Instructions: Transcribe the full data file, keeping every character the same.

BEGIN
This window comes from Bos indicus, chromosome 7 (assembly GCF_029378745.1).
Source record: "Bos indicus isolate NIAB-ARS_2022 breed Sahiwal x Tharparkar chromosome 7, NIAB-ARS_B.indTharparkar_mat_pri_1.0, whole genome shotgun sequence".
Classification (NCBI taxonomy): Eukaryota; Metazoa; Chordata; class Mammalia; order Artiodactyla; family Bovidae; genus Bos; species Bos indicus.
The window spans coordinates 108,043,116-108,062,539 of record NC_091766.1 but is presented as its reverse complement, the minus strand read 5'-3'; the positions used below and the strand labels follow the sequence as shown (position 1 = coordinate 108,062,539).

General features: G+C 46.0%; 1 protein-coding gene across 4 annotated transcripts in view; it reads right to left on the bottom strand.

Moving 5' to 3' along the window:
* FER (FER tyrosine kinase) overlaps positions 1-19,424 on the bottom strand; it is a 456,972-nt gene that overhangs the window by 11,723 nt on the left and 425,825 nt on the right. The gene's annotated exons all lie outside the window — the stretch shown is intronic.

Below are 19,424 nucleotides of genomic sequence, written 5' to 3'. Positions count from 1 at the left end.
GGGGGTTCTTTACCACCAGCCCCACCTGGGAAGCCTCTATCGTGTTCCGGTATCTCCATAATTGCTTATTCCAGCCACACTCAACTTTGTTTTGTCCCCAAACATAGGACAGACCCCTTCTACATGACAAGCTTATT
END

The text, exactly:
This window comes from Bos indicus, chromosome 7 (assembly GCF_029378745.1).
Source record: "Bos indicus isolate NIAB-ARS_2022 breed Sahiwal x Tharparkar chromosome 7, NIAB-ARS_B.indTharparkar_mat_pri_1.0, whole genome shotgun sequence".
Classification (NCBI taxonomy): Eukaryota; Metazoa; Chordata; class Mammalia; order Artiodactyla; family Bovidae; genus Bos; species Bos indicus.
The window spans coordinates 108,043,116-108,062,539 of record NC_091766.1 but is presented as its reverse complement, the minus strand read 5'-3'; the positions used below and the strand labels follow the sequence as shown (position 1 = coordinate 108,062,539).

General features: G+C 46.0%; 1 protein-coding gene across 4 annotated transcripts in view; it reads right to left on the bottom strand.

Moving 5' to 3' along the window:
* FER (FER tyrosine kinase) overlaps positions 1-19,424 on the bottom strand; it is a 456,972-nt gene that overhangs the window by 11,723 nt on the left and 425,825 nt on the right. The gene's annotated exons all lie outside the window — the stretch shown is intronic.

Below are 19,424 nucleotides of genomic sequence, written 5' to 3'. Positions count from 1 at the left end.
GGGGGTTCTTTACCACCAGCCCCACCTGGGAAGCCTCTATCGTGTTCCGGTATCTCCATAATTGCTTATTCCAGCCACACTCAACTTTGTTTTGTCCCCAAACATAGGACAGACCCCTTCTACATGACAAGCTTATT